Experience sampling method (ESM), also known as ecological momentary assessment (EMA), is commonly used for studying experience and behavior as they occur. When studying behavior, a coding system needs be used in order to transform participants’ varied responses about their current behavior (in open-ended questions) into interpretable data. Currently, different categorization schemes have been used for this purpose, but none of them are without limitations. They are typically customized to a specific group of people (e.g., adolescents or adults with children), they are rather broad, and they focus on activity only, ignoring situational cues (e.g., location and social partners). Therefore, our objective was to prepare a categorization of behaviors that can be applied in various experience sampling and diary studies, conducted on different age groups. As a result of our work, we present a hierarchical categorization system which can be customized to the researcher’s needs: narrow or broader categories can be used depending on the purpose.
Experience Sampling Method
Experience sampling method (ESM) is a self-description based measurement procedure that has three main qualities: the assessment of experience or behavior in natural settings, in real time, and on repeated time occasions (Conner, Feldman Barrett, Tugade, & Tennen, 2007). It enables us to follow fluctuations in experiences and to study the links between the external context (e.g., location) and the content of the mind (e.g., feelings; Hektner, Schmidt, & Csikszentmihalyi, 2007). In an experience sampling study, a participant is asked to answer open- and closed-ended questions multiple times per day for multiple days (typically for a week or two weeks). Reports can be made in response to a random signaling device (signal-contingent sampling), at predetermined times during the day (interval-contingent sampling), or following a particular event (event-contingent sampling; Hektner et al., 2007).
ESM has unique qualities that make it, according to Furr (2009), one of the best methods for studying human behavior. It combines the ecological validity of assessment in natural settings with the nonintrusive nature of the diary method (Hektner et al., 2007). As the experience is reported in real time, the risk of recall bias is reduced. By virtue of its intensive repeated measures design, ESM can be used to study between- and within-person variability (Conner et al., 2007). In the era of smartphone apps’ popularity, an experience sampling study can be conducted on participants’ own mobile devices, which reduces the cost of its implementation and also the burden for participants.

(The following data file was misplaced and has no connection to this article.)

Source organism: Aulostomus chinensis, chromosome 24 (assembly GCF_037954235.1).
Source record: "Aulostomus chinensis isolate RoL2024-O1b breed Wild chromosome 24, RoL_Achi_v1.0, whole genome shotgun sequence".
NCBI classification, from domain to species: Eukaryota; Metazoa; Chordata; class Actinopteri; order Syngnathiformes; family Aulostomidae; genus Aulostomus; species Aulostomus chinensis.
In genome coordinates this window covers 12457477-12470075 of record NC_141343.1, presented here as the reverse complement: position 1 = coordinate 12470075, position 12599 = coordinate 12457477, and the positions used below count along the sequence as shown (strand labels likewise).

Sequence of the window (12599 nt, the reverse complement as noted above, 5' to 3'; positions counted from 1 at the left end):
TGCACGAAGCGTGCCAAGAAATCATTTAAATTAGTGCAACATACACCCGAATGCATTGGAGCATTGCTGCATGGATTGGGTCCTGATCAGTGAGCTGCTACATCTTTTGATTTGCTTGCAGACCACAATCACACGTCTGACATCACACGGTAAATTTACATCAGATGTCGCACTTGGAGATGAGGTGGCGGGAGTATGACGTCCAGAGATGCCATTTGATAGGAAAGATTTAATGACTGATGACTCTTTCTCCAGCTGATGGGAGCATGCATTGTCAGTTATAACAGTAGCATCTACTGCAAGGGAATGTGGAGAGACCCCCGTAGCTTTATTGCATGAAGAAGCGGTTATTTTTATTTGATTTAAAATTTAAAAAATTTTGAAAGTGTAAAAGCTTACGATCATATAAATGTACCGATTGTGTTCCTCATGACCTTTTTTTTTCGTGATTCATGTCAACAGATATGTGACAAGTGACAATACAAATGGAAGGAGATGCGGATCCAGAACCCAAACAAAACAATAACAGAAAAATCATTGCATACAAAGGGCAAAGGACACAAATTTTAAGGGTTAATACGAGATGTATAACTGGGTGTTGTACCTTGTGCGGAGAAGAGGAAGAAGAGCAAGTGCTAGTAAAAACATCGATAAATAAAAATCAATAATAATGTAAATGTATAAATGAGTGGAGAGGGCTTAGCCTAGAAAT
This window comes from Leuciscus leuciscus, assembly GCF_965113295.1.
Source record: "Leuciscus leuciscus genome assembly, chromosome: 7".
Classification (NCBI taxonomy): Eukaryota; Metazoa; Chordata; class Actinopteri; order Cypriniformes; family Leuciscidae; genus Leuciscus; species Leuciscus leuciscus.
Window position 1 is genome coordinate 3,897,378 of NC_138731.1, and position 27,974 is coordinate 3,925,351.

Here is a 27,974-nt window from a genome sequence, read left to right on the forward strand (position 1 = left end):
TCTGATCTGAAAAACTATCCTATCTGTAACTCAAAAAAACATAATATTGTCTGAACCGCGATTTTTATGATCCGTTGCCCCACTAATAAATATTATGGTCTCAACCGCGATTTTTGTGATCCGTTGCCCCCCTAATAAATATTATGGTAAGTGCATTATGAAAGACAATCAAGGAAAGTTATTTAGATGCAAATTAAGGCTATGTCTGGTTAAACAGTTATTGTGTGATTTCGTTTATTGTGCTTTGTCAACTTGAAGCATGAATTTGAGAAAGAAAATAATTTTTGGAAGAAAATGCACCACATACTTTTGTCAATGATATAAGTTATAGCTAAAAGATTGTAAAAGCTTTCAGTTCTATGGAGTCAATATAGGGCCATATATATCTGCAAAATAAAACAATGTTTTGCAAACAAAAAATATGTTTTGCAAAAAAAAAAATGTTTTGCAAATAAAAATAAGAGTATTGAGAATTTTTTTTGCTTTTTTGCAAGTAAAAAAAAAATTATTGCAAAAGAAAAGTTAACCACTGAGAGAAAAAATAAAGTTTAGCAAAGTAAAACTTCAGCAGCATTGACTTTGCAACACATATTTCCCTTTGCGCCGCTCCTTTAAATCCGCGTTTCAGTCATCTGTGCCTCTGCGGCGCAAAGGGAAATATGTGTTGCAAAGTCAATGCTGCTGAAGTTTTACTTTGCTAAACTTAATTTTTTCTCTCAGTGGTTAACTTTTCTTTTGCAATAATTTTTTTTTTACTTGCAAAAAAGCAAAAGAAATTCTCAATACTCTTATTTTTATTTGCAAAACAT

ESM can be employed to address questions regarding relations between behavior and psychological variables. For example, Larson, Richards, Sims, and Dworkin (2001) used ESM to analyze the time budgets of young urban African Americans. Fleeson (2007) investigated whether situations are associated with the manifestation of the Big Five traits in everyday behavior, and Sun, Harris, and Vazire (2019) addressed relations between well-being and the quantity and quality of social interactions. ESM can also be applied to study intraindividual change and processes—it allows researchers to track fluctuations in experience. It is a useful procedure to answer questions about how and why individuals change over time. Researchers have used ESM for studying intraindividual dynamics of various variables, including fatigue and mood (Hegarty, Treharne, Stebbings, & Conner, 2016), happiness (Mueller et al., 2019), loneliness (van Roekel et al., 2014), impulsivity (Sperry, Lynam, Walsh, Horton, & Kwapil, 2016), motivational conflict, well-being, self-control, and mindfulness (Grund, Grunschel, Bruhn, & Fries, 2015). ESM has gained popularity in different fields, such as education research (Zirkel, Garcia, & Murphy, 2015) or clinical research (Trull & Ebner-Priemer, 2009).
Using ESM for Studying Behavior
One of the most popular questions asked in experience sampling studies is about current or very recent behavior (activity). A typical question would be: “What is the main thing you are doing?” or “What were you doing before receiving the signal?” (Hektner et al., 2007). This question can be either closed- or open-ended. If it is closed-ended, participants are presented with a list of activities and they are instructed to choose the one that best describes their behavior. The advantage of this response format is there is no need for coding, whereas the limitations include: having a small number of behavioral categories (in order to make this task easy for participants), which may result in participants having difficulties identifying a well-suited category, and not being able to detect careless responding. The open-ended format overcomes these limitations. When a participant is asked to describe his or her activity, the measurement is more accurate. Moreover, a researcher can identify careless responses and remove them from the dataset. However, open-ended responses require being coded before they can be included in statistical analysis.
Researchers use different categorization systems for this purpose. Some of them are customized to the needs of the study. For instance, when a study aims to measure adolescents’ engagement in after-school program activities, the categorization is likely to only measure free time activities and to distinguish between structured and unstructured activity (e.g., Bohnert, Richards, Kohl, & Randall, 2009; Shernoff & Vandell, 2007). Interest in physical activity will likely use a categorization that differentiates sedentary behaviors from active ones (e.g., Snippe et al., 2016).